A shoe structure for foot strike energy dissipation employs compressible members each having an internal void containing a first working fluid. A set of mating compressible members are each connected to a related one of the first compressible members through a fluid conduit such that the first working fluid is transferred from the related compressible member to the mating compressible member responsive to compression induced by foot strike. A sole pad and a foot bed intermediately constrain the compressible members. Resilient structural members are placed intermediate the compressible members to deform responsive to compression of the foot bed induced by foot strike provide both energy dissipation and resilient recovery of the compression cylinders to their uncompressed state. The sole pad and foot bed are interconnected by a peripheral wall forming a cavity which contains a second working fluid that is transmissible between the compressible members responsive to compression of the foot bed. Cooling tubes are provided for energy dissipation of the second working fluid which bathes the compressible members, conduits and resilient elements. A buoyant magnet carried within the void of at least one compressible member is displaced within the compressible member responsive to foot strike. An induction coil encircling the compressible member is operatively connected to a resistive element for energy dissipation responsive to electromagnetically generated current resulting from relative motion of the buoyant magnet. A repelling magnet having opposite polarity to the buoyant magnet is mounted in the compressible member to prevent bottoming out of the buoyant magnet during compression.

Description

    BACKGROUND OF THE INVENTION
  • 1. Field of the Invention
  • This invention relates generally to the field of shoes including athletic or running shoes and, more particularly, to a structural support system having multiple fluid transfer and resilient structural elements to provide energy dissipation from foot strike and cooling for the user's foot.
  • 2. Description of the Related Art
  • Athletes engaging in sports of various types continue to expand the limits of their performance. Impact from running or other rapid movement associated with these sports is increasingly creating various stress related injuries. Many activities are pursued by individuals in which heel strike or other foot impact including walking, hiking, running or other sports activities may contribute to repetitive stress injury or other long term complications. To allow increased endurance while reducing potential for injury sports shoes have been created which employs various structural techniques for absorbing energy to reduce impact created by foot strike. Resilient mechanical elements pneumatic bladders and other elements have been employed.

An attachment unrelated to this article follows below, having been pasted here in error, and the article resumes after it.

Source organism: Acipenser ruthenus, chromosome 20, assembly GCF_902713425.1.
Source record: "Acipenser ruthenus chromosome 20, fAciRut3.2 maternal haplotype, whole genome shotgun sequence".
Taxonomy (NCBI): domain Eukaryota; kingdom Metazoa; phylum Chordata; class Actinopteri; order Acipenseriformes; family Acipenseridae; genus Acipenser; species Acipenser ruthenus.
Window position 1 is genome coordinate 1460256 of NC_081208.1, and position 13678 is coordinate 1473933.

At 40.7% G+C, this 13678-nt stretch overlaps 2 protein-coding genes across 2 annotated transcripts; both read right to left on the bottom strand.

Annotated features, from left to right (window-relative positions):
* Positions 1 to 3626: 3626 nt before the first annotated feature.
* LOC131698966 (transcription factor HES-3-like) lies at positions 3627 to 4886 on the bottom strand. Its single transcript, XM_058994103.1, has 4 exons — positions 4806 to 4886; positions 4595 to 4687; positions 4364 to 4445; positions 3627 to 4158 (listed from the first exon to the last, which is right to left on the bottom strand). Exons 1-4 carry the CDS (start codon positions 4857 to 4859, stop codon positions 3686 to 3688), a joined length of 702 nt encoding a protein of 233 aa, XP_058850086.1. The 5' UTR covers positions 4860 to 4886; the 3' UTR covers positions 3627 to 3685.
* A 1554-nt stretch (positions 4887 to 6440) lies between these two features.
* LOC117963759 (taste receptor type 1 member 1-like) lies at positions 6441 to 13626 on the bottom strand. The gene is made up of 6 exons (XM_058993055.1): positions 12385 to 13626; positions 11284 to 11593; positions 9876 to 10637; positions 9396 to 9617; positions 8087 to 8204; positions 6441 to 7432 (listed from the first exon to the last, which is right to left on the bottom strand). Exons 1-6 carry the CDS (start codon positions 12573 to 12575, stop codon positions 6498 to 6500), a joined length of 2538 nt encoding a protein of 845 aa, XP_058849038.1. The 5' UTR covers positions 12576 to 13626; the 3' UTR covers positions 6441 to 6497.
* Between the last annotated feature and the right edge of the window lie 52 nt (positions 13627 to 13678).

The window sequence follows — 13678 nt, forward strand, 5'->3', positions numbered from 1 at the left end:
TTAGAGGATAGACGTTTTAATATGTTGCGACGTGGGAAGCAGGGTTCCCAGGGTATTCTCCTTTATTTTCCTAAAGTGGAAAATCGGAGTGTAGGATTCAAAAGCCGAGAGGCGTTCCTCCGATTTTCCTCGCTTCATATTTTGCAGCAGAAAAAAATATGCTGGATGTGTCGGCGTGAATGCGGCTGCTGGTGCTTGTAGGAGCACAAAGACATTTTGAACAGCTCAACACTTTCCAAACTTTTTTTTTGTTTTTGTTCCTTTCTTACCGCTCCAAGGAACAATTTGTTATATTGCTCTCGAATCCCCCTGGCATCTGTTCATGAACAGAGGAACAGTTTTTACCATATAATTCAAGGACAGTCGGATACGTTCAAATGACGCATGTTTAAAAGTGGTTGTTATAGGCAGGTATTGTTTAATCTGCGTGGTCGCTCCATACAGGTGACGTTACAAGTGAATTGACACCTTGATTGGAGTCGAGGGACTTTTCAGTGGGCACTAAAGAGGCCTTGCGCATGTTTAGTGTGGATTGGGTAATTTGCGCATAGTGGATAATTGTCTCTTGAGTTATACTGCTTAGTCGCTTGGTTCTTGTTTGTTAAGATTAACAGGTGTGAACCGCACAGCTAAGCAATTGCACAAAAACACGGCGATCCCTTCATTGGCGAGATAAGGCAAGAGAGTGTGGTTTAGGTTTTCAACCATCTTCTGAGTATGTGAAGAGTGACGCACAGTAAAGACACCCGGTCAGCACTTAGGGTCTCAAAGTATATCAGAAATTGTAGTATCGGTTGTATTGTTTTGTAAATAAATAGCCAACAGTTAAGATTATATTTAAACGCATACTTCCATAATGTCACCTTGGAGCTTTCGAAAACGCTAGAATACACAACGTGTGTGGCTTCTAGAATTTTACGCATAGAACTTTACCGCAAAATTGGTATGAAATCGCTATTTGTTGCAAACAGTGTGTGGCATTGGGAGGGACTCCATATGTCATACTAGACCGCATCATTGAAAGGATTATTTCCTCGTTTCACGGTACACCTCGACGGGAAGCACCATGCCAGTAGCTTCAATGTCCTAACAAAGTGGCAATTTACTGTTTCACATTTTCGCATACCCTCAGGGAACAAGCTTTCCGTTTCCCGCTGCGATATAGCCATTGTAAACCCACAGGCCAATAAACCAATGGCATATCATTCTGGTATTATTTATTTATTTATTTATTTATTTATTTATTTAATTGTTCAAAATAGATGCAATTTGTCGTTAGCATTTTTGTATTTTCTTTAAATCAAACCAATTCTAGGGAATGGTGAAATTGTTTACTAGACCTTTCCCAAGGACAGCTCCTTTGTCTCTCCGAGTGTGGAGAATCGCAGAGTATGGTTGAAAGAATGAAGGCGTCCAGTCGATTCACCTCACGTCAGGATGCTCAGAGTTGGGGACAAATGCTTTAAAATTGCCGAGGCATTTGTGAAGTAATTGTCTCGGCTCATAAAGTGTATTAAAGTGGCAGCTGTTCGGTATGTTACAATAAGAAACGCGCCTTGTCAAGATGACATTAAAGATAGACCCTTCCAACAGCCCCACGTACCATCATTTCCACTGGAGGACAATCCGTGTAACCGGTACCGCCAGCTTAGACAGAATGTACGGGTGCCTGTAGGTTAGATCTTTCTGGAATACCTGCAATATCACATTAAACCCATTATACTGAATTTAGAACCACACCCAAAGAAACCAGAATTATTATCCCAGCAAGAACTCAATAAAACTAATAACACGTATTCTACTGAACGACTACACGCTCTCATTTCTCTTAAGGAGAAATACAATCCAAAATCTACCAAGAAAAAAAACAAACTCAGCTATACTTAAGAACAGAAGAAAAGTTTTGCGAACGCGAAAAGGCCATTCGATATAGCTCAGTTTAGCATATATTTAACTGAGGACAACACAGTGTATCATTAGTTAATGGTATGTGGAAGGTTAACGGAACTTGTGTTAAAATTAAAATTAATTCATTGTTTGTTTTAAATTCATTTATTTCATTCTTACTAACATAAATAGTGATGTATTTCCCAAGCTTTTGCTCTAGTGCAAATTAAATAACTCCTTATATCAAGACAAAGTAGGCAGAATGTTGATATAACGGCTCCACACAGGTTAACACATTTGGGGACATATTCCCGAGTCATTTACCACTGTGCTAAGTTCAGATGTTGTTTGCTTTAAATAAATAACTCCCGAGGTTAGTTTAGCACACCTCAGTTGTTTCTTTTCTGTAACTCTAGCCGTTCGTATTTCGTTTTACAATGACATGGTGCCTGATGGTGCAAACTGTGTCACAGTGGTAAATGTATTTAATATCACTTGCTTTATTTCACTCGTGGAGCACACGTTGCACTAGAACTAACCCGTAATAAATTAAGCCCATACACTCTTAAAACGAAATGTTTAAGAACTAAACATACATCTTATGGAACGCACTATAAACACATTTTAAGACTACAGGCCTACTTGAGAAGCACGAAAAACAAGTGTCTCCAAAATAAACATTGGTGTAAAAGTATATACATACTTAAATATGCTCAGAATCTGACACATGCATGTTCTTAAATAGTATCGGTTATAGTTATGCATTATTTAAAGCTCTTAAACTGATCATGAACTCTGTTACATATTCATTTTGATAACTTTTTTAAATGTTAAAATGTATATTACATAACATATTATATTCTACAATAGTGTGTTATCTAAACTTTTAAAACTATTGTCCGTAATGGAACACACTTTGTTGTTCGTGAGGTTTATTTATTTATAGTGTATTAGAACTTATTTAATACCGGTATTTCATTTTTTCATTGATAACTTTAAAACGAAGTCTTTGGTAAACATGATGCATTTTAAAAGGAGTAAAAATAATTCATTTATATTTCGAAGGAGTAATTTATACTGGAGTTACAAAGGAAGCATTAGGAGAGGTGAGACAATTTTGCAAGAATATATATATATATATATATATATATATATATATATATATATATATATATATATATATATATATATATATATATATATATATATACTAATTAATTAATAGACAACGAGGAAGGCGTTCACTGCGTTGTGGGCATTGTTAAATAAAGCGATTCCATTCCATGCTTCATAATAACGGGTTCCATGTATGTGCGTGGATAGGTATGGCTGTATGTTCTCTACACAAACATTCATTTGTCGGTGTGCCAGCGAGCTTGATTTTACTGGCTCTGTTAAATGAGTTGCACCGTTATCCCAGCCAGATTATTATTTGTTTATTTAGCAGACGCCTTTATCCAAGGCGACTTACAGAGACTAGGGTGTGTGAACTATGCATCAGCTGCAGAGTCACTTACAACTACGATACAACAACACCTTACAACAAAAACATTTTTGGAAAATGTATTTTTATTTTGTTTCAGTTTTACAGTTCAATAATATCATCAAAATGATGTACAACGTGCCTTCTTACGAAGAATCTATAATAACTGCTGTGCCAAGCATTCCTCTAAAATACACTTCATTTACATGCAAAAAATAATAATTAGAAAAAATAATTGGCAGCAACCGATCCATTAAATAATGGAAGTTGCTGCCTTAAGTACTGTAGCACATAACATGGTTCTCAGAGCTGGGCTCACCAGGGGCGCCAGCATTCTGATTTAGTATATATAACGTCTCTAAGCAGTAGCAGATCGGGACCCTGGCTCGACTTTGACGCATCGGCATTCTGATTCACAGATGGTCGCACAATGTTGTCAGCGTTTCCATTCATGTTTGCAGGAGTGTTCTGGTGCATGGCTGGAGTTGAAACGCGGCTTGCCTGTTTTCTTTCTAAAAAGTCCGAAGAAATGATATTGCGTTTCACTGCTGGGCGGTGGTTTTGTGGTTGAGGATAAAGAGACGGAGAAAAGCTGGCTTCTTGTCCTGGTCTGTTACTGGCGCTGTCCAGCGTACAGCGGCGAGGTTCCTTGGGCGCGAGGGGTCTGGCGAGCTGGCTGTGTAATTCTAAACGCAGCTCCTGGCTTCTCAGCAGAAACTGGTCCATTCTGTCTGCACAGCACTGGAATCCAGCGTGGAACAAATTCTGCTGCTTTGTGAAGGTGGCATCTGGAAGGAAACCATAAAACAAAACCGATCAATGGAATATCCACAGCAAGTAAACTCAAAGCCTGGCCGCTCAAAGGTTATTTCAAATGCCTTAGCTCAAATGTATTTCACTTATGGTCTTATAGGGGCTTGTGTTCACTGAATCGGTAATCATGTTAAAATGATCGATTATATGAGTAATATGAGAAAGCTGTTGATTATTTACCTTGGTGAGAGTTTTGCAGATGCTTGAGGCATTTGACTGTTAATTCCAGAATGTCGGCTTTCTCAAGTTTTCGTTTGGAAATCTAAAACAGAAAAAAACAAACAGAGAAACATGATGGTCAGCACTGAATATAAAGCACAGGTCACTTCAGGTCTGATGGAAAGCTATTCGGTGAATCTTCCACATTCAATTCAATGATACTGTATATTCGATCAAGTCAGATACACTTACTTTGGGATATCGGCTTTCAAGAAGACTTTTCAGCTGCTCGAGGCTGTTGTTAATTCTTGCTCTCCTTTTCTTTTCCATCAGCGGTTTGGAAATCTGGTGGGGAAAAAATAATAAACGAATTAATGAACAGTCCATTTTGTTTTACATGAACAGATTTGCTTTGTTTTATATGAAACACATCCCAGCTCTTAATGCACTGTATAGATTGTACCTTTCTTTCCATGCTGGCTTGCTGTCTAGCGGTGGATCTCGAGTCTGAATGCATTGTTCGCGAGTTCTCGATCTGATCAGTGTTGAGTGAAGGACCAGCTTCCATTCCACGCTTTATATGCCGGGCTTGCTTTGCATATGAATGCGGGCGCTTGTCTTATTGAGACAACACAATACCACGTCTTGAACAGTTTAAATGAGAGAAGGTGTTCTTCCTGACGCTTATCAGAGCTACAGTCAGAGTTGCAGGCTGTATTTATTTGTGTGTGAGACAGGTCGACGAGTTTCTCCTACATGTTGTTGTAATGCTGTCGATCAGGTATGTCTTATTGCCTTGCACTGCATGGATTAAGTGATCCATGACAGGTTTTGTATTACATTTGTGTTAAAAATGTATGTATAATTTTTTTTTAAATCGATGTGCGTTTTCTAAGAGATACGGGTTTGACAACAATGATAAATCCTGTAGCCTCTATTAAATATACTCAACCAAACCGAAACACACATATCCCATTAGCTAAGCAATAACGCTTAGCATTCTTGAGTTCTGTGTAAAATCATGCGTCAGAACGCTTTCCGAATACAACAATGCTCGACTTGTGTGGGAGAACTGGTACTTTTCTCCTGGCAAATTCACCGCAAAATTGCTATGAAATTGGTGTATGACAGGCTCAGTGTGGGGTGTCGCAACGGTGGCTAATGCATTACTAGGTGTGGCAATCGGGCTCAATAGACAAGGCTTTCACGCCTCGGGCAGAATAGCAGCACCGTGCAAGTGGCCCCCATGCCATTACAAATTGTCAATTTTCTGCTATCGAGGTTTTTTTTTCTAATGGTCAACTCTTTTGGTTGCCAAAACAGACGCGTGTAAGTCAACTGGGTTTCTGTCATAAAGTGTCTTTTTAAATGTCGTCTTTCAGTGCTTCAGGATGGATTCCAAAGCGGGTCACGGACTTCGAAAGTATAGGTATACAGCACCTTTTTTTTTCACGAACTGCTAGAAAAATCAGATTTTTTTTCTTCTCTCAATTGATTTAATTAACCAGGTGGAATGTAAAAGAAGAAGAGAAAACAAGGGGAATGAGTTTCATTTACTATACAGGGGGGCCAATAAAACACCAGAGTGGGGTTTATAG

• It is desirable to provide a shoe structure which adequately absorbs and dissipates impact energy that can be tailored to the activity such as walking, running, hiking or other sports in which the individual or athlete is engaged. It is further desirable to provide as an integral portion of the shoe structure cooling capability both for the energy dissipating structure and for the shoe in general for increased comfort.
  • SUMMARY OF THE INVENTION
  • The embodiments of the present invention described herein provide a shoe structure for foot strike energy dissipation employing a first plurality of compressible members each having an internal void containing a first working fluid. A second equal plurality of mating compressible members are each connected to a related one of the first plurality of compressible members through a fluid conduit such that the first working fluid is transferred from the related compressible member to the mating compressible member responsive to compression induced by foot strike. A flow restriction element may be associated with each fluid conduit. A sole pad and a foot bed intermediately constraining the first plurality of compressible members and the second equal plurality of mating compressible members for integration into the shoe.
  • In alternative embodiments, a plurality of resilient structural members are placed intermediate the compressible members. The resilient structural members deform responsive to compression of the foot bed induced by foot strike provide both energy dissipation and resilient recovery of the compression cylinders to their uncompressed state. The resilient structural members may be arcuate filaments extending from the sole pad with the arcuate members orthogonally surrounding each compressible member singly or in combination with upstanding filaments extending intermediate the sole pad and foot bed to provide a skeletal structure supporting and resiliently separating the sole pad and foot bed.